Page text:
Disruptive Mood Dysregulation Disorder (DMDD)

Disruptive Mood Dysregulation Disorder (DMDD) is a fairly new diagnosis, appearing for the first time in the Diagnostic Manual of Mental Disorders (DSM5) in 2013. It describes a childhood of extreme irritability, anger and frequent intense temper outbursts, according to the National Institute of Mental Health (NIMH). DMDD symptoms extend beyond being a “moody” child. Children with DMDD experience severe issues and require clinical intervention.


DMDD symtoms typically begin before the age of ten, but the diagnosis is not given to children under the age of six or adolescents over 18. A child with DMDD experiences irritability or angry mood most of the time.

Severe temper outbursts of either verbal or behavioral nature appear an average of three or more times per week. These bouts are out of keeping with the triggering situtation and the child’s development level. The child will generally have trouble functioning due to irritability in more than one location, i.e., home, school, park.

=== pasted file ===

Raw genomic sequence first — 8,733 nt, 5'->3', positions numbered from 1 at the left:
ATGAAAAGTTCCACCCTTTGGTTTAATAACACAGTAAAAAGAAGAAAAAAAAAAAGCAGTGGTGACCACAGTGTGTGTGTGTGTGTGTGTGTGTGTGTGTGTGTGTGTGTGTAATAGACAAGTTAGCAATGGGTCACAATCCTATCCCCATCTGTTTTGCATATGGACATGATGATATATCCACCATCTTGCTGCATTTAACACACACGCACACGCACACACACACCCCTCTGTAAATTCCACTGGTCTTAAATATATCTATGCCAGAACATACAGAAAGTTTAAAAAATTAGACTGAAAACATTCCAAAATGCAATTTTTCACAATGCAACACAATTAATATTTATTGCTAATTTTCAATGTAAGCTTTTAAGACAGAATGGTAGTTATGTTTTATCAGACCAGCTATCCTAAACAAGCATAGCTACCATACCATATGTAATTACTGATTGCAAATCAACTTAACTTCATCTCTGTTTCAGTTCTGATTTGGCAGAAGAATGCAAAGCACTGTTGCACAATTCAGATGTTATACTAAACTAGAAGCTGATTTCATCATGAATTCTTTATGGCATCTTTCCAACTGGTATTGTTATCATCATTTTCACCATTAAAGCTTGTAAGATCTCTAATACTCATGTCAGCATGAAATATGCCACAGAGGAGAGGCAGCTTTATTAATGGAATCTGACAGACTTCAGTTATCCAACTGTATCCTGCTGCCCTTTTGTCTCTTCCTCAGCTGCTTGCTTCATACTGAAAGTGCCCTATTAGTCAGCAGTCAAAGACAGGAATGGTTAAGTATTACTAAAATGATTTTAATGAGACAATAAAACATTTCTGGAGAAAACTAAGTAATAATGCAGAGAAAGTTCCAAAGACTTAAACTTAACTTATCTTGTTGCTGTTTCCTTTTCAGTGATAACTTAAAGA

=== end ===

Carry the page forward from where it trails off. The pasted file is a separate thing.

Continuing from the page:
Because DMDD is a relatively new diagnosis, treatment is often based on what has been helpful for other disorders that exhibit similar symptoms such as irritability and temper tantrums. These disorders include Attention Deficit Hyperactivity Disorder (ADHD), Anxiety Disorders, Oppositional Defiant Disorder (ODD), and Major Depressive Disorder.

If you think your child has disruptive mood dysregulation disorder, it’s important to seek professional treatment. DMDD can impair a child’s quality of life and school performance, as well as disrupt relationships with family and peers. Children with DMDD may find it difficult to participate in activities or make friends. Having DMDD also increases the risk of developing depression or anxiety disorders in adulthood.

This report is not a diagnosis. We hope this information can guide you toward improving your life.

Review our Knowledge Base or the links displayed on this page for similar and related topics.